clock menu more-arrow no yes mobile

Filed under:

Cedric Benson Criticizes Bengals' Offense. In Other News, the Sun Rose This Morning

Getty Images

Since coming to the Bengals as a free agent in the 2008 season, Cedric Benson has not rushed for less than 1,000 yards (except for in 2008 when he only played in 12 games but still rushed for 747 yards) and has had over 270 attempts (again, except for 2008). Benson emerged as the Bengals no. 1 back in 2008 and and never looked back. Bob Bratkowski's offense suited a running back like Benson because even though, at the time, the Bengals had Carson, Chad, and TJ, Benson got a lot of carries and took the load on his shoulders in the fourth quarter when the Bengals were ahead and needed to run out the clock. During the 2009 playoff campaign, Benson was a workhorse; he ran for 1250 yards and had over 300 carries.

Coming in to the 2011 season, the Bengals revamped their offense by trading Chad Ochocinco, drafting A.J. Green and Andy Dalton, eventually trading Carson Palmer to the Raiders, and brought in new offensive coordinator Jay Gruden. With two rookies as the focal point of the offense, it would be safe to assume that Benson would get the ball more than usual because he was surrounded by inexperienced rookies. As we know now, that was not the case and Benson's statistics (1067 yards and 273 attempts) showed that the focus of the offense would be on the two rookies and the passing attack.

It is understandable that if you are an NFL skill player you want the ball in your hands as much as possible, but when your team is winning, what else matters, right? According to Benson, it does matter...a lot.

On Tuesday night, Benson appeared on Sirius NFL Radio's Late Hits show for an interview and had quite a few interesting sound bites for both the front office and fans.

First, regarding the Bengals offense, Benson said,

We didn’t stick on what the offense was built on. When we had Carson and Chad we kept a strong identity in the run game and we kind of got away from it and didn’t let that part of the offense grow and bit the bullet on it a little bit...

We can't be positive, but Benson knows that his team made the playoffs, right? There are two issues here that are causing Benson to make these comments. First, as noted above, Benson had the idea in his head that since there were two new rookies leading the offense, he would get a larger number of carries. This is not a bad thought to have if you are a veteran running back in a young offense, but when you have significantly slowed down, do not break tackles any longer, have significant character issues, and have a severe fumbling problem (see above photo and game for reference), you are not going to get the ball as much as you think. Second, Benson had a career year in 2009 in rushing yards and attempts, but it is widely known that the only reason the Bengals made the playoffs that year is because of the 1,923 fourth quarter comebacks that Palmer and the passing offense created to win games. To say that the Bengals offense in 2009 was better than the 2011 version is being oblivious to explicit facts and statistics and it shows that Benson was simply frustrated at his lack of touches during the season.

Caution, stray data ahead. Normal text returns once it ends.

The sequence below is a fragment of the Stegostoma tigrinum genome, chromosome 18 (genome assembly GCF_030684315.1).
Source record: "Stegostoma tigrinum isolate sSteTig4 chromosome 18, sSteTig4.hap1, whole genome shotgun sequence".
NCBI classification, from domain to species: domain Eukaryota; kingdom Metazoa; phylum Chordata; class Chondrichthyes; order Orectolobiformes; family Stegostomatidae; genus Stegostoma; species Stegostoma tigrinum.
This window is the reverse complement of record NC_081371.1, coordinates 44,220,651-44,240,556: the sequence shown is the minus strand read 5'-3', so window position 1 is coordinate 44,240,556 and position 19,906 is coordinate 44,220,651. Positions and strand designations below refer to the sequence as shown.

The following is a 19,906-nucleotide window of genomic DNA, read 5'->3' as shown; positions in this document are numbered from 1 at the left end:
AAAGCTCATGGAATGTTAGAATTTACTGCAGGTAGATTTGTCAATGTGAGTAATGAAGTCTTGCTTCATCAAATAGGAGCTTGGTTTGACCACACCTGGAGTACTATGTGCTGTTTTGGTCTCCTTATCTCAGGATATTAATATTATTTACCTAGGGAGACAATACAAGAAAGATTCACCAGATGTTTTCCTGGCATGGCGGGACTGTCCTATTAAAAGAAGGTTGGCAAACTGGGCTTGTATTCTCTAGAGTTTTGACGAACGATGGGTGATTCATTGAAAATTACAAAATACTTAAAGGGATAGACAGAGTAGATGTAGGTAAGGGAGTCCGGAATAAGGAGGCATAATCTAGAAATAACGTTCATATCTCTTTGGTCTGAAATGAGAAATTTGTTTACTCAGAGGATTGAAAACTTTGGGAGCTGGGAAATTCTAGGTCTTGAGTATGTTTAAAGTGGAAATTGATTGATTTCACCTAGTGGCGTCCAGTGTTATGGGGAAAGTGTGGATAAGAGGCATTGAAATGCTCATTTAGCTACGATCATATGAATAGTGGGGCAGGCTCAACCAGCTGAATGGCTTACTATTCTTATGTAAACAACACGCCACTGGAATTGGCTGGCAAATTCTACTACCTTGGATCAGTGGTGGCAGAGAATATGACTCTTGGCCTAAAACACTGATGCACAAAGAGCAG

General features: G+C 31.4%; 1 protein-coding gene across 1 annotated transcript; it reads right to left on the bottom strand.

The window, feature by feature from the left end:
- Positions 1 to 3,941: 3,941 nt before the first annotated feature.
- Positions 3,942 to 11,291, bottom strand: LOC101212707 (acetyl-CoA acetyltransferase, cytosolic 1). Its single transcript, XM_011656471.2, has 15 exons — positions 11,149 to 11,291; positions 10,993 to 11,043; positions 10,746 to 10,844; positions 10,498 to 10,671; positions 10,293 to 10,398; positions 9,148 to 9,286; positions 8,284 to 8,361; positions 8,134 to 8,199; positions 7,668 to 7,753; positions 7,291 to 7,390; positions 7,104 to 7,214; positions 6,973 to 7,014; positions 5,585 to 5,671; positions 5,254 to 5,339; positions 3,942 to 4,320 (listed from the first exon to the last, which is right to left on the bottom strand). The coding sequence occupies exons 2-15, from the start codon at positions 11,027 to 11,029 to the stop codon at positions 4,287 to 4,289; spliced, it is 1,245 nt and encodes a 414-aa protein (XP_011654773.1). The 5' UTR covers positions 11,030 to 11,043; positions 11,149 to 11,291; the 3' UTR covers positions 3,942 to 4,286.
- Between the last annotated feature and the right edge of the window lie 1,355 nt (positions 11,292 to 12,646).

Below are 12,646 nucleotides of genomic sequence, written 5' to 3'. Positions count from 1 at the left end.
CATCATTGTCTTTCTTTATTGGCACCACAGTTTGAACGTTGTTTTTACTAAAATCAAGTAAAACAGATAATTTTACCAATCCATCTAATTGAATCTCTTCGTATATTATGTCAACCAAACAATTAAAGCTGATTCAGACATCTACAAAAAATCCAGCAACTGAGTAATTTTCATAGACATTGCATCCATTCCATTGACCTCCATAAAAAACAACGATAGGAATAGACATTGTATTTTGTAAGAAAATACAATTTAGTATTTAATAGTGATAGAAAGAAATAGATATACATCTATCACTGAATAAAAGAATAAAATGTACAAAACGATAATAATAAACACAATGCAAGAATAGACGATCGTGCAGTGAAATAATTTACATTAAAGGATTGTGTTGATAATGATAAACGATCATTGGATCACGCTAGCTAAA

For a running back who has had 12 fumbles in the last two seasons (7 in 2010 and 5 in 2011) and nearly, single-handedly losing a game because of two ridiculous fumbles, Benson is very loose with what comes out of his mouth. It is understandable for Ray Rice to complain about touches, when there were three weeks out of the year where he had 9 or less rushing attempts, because he is one of the elite backs in the NFL and proves it each week when he pass blocks, makes the secondary miss tackles, has over 700 yards receiving, over 1,300 yards rushing, 12 touchdowns, and has two fumbles on the season. Cedric Benson, on the other hand, is not allowed to complain and should be grateful that Jay Gruden decided to give him the ball 273 times because of his extremely poor performances this season. Also, any other running back would say the mechanical, "We need to get better as an offense and I need to get better overall." That running back would not throw anyone under the bus, but would only note how he needs to get better and not fumble the football. That running back is not Cedric Benson, as is demonstrated by the criticism he is vomiting, and his attitude problems need to be removed from the locker room just like Chad and Terrell Owens.

Second, regarding his future as a Bengal,

We haven’t had any talks about a new deal, re-signing or anything like that to my knowledge," Benson told me and co-host Ross Tucker on Sirius XM NFL Radio. "I’m not sure where things are laying up there in Cincinnati.

If the above comments by Benson are a key to Benson's future as a Bengal, saying "It doesn't look good" is generous. This is not the first time that Benson has criticized the Bengals offense (although, to his credit, the last offense he criticized was ran by Bob Bratkowski and every fan hated it/him) but it is just another reference to Benson's character issues and bad attitude. It is probable that the reason the Bengals have not reached out to Benson is because they are not going to re-sign him.

At this point, it is still speculation as to whether or not the Bengals will cut ties with Benson and we won't know for sure until March 13 when free agency begins, but all signs, coming from Benson and the Bengals, point to him not wearing black and orange next year. If Benson decides to go into the market, it will be highly unlikely that he will find a no.1 role and will be forced to split time or, if he doesn't want to do that, retire. Last year when Benson was a free agent, there was little-to-no interest in him and after this season's performance, I doubt that much will change.